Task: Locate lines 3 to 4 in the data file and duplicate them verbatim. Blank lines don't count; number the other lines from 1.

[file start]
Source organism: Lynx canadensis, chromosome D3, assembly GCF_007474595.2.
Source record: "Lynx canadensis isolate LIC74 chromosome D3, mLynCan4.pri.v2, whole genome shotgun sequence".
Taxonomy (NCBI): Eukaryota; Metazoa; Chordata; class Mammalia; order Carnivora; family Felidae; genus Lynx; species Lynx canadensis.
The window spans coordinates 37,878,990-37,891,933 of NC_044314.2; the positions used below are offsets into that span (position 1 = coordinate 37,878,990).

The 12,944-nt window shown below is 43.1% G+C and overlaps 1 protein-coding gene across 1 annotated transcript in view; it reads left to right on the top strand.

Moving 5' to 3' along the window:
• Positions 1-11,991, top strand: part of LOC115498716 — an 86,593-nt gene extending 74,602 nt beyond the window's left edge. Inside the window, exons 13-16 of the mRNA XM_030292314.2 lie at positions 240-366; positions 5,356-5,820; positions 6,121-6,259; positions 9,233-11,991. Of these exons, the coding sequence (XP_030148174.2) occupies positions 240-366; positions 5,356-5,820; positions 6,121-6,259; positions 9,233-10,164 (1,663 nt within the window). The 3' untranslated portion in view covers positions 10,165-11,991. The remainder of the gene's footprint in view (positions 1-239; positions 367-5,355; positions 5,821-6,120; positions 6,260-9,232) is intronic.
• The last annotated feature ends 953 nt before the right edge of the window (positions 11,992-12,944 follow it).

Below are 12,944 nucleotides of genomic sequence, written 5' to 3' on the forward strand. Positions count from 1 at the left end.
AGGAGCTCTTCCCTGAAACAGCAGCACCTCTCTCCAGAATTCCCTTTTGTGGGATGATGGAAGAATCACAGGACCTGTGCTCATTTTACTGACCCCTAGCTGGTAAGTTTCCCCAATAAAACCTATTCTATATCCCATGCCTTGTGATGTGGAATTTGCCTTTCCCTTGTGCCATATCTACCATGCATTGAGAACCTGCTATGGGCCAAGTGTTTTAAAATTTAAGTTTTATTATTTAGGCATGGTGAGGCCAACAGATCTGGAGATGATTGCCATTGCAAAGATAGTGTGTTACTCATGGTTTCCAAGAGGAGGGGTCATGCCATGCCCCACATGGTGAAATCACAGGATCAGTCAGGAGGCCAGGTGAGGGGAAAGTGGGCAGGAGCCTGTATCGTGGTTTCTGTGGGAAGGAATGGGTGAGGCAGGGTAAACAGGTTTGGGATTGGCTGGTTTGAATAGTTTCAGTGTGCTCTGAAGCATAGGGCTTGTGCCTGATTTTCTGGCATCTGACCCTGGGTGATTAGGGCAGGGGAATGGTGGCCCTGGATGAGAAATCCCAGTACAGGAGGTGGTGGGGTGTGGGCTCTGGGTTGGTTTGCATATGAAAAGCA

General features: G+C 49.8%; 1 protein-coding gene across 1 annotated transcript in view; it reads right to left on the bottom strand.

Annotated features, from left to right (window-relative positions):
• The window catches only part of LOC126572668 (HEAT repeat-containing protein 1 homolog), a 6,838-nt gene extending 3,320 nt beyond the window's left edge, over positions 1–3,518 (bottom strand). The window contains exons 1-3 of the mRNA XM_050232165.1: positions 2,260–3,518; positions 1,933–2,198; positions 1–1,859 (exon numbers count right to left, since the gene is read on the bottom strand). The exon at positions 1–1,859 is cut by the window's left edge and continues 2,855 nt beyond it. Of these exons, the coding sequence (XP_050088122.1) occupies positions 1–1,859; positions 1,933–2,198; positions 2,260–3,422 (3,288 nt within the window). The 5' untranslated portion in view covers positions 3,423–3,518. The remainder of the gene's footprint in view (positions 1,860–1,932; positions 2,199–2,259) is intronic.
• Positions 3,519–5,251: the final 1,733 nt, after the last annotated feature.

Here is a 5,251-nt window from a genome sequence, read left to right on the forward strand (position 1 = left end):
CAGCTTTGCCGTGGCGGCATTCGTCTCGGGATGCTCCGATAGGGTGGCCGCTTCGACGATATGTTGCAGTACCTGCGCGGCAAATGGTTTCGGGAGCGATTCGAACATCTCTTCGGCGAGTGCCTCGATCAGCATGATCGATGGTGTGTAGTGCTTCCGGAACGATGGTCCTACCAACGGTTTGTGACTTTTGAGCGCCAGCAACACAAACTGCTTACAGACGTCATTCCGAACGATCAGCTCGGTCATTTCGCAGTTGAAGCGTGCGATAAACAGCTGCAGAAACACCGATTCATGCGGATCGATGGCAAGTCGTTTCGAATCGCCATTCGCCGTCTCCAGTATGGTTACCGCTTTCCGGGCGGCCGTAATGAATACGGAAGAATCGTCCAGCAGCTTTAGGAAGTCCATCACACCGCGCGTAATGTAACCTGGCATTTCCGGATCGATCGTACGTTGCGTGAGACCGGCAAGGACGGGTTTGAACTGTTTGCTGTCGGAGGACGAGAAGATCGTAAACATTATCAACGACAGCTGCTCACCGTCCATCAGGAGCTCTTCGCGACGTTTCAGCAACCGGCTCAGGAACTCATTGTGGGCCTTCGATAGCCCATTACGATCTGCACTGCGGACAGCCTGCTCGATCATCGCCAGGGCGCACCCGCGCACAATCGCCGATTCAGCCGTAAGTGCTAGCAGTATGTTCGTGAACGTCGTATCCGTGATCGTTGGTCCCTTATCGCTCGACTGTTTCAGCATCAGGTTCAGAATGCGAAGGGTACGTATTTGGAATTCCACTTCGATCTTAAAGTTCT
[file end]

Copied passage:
Taxonomy (NCBI): Eukaryota; Metazoa; Chordata; class Mammalia; order Carnivora; family Felidae; genus Lynx; species Lynx canadensis.
The window spans coordinates 37,878,990-37,891,933 of NC_044314.2; the positions used below are offsets into that span (position 1 = coordinate 37,878,990).